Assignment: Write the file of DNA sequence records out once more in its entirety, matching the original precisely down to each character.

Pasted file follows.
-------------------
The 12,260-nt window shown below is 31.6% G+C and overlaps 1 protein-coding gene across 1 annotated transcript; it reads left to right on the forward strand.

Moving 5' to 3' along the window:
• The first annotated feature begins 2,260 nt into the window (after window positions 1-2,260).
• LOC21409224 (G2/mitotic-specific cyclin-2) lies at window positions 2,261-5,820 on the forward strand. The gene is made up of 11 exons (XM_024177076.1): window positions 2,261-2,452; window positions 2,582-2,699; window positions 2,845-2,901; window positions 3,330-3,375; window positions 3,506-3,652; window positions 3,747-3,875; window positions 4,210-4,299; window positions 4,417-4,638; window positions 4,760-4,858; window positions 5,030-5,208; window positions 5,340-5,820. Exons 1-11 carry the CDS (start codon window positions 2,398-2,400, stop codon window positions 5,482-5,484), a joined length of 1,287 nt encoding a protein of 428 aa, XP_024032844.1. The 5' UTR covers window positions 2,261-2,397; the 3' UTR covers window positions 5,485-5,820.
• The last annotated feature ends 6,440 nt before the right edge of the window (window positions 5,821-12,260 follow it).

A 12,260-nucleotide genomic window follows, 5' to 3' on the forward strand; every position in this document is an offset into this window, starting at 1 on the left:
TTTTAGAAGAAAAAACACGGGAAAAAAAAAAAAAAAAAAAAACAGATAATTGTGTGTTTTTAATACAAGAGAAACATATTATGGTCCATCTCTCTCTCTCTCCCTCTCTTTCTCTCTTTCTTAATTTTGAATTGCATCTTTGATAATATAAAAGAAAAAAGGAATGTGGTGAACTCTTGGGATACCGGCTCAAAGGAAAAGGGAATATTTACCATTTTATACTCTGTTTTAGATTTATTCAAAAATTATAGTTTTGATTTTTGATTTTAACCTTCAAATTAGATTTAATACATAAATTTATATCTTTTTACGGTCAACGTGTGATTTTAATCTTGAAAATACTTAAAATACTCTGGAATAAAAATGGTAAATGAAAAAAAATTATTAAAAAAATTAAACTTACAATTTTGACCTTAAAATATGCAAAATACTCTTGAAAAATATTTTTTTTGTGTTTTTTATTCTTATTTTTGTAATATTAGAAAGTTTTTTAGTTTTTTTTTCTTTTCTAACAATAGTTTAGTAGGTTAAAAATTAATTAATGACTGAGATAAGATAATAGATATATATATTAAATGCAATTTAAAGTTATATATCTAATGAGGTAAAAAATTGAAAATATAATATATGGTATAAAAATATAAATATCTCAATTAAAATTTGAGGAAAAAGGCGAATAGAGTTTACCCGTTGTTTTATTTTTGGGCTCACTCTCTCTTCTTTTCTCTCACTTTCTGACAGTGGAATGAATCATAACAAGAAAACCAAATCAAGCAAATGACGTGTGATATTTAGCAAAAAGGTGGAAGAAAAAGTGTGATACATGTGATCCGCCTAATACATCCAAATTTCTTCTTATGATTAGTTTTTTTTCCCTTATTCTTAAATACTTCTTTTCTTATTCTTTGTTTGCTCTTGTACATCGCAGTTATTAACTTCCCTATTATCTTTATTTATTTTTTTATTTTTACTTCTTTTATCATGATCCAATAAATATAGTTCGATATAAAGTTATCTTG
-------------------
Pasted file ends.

The 12,260-nt window shown below is 31.6% G+C and overlaps 1 protein-coding gene across 1 annotated transcript; it reads left to right on the forward strand.

Moving 5' to 3' along the window:
• The first annotated feature begins 2,260 nt into the window (after window positions 1-2,260).
• LOC21409224 (G2/mitotic-specific cyclin-2) lies at window positions 2,261-5,820 on the forward strand. The gene is made up of 11 exons (XM_024177076.1): window positions 2,261-2,452; window positions 2,582-2,699; window positions 2,845-2,901; window positions 3,330-3,375; window positions 3,506-3,652; window positions 3,747-3,875; window positions 4,210-4,299; window positions 4,417-4,638; window positions 4,760-4,858; window positions 5,030-5,208; window positions 5,340-5,820. Exons 1-11 carry the CDS (start codon window positions 2,398-2,400, stop codon window positions 5,482-5,484), a joined length of 1,287 nt encoding a protein of 428 aa, XP_024032844.1. The 5' UTR covers window positions 2,261-2,397; the 3' UTR covers window positions 5,485-5,820.
• The last annotated feature ends 6,440 nt before the right edge of the window (window positions 5,821-12,260 follow it).

A 12,260-nucleotide genomic window follows, 5' to 3' on the forward strand; every position in this document is an offset into this window, starting at 1 on the left:
TTTTAGAAGAAAAAACACGGGAAAAAAAAAAAAAAAAAAAAACAGATAATTGTGTGTTTTTAATACAAGAGAAACATATTATGGTCCATCTCTCTCTCTCTCCCTCTCTTTCTCTCTTTCTTAATTTTGAATTGCATCTTTGATAATATAAAAGAAAAAAGGAATGTGGTGAACTCTTGGGATACCGGCTCAAAGGAAAAGGGAATATTTACCATTTTATACTCTGTTTTAGATTTATTCAAAAATTATAGTTTTGATTTTTGATTTTAACCTTCAAATTAGATTTAATACATAAATTTATATCTTTTTACGGTCAACGTGTGATTTTAATCTTGAAAATACTTAAAATACTCTGGAATAAAAATGGTAAATGAAAAAAAATTATTAAAAAAATTAAACTTACAATTTTGACCTTAAAATATGCAAAATACTCTTGAAAAATATTTTTTTTGTGTTTTTTATTCTTATTTTTGTAATATTAGAAAGTTTTTTAGTTTTTTTTTCTTTTCTAACAATAGTTTAGTAGGTTAAAAATTAATTAATGACTGAGATAAGATAATAGATATATATATTAAATGCAATTTAAAGTTATATATCTAATGAGGTAAAAAATTGAAAATATAATATATGGTATAAAAATATAAATATCTCAATTAAAATTTGAGGAAAAAGGCGAATAGAGTTTACCCGTTGTTTTATTTTTGGGCTCACTCTCTCTTCTTTTCTCTCACTTTCTGACAGTGGAATGAATCATAACAAGAAAACCAAATCAAGCAAATGACGTGTGATATTTAGCAAAAAGGTGGAAGAAAAAGTGTGATACATGTGATCCGCCTAATACATCCAAATTTCTTCTTATGATTAGTTTTTTTTCCCTTATTCTTAAATACTTCTTTTCTTATTCTTTGTTTGCTCTTGTACATCGCAGTTATTAACTTCCCTATTATCTTTATTTATTTTTTTATTTTTACTTCTTTTATCATGATCCAATAAATATAGTTCGATATAAAGTTATCTTG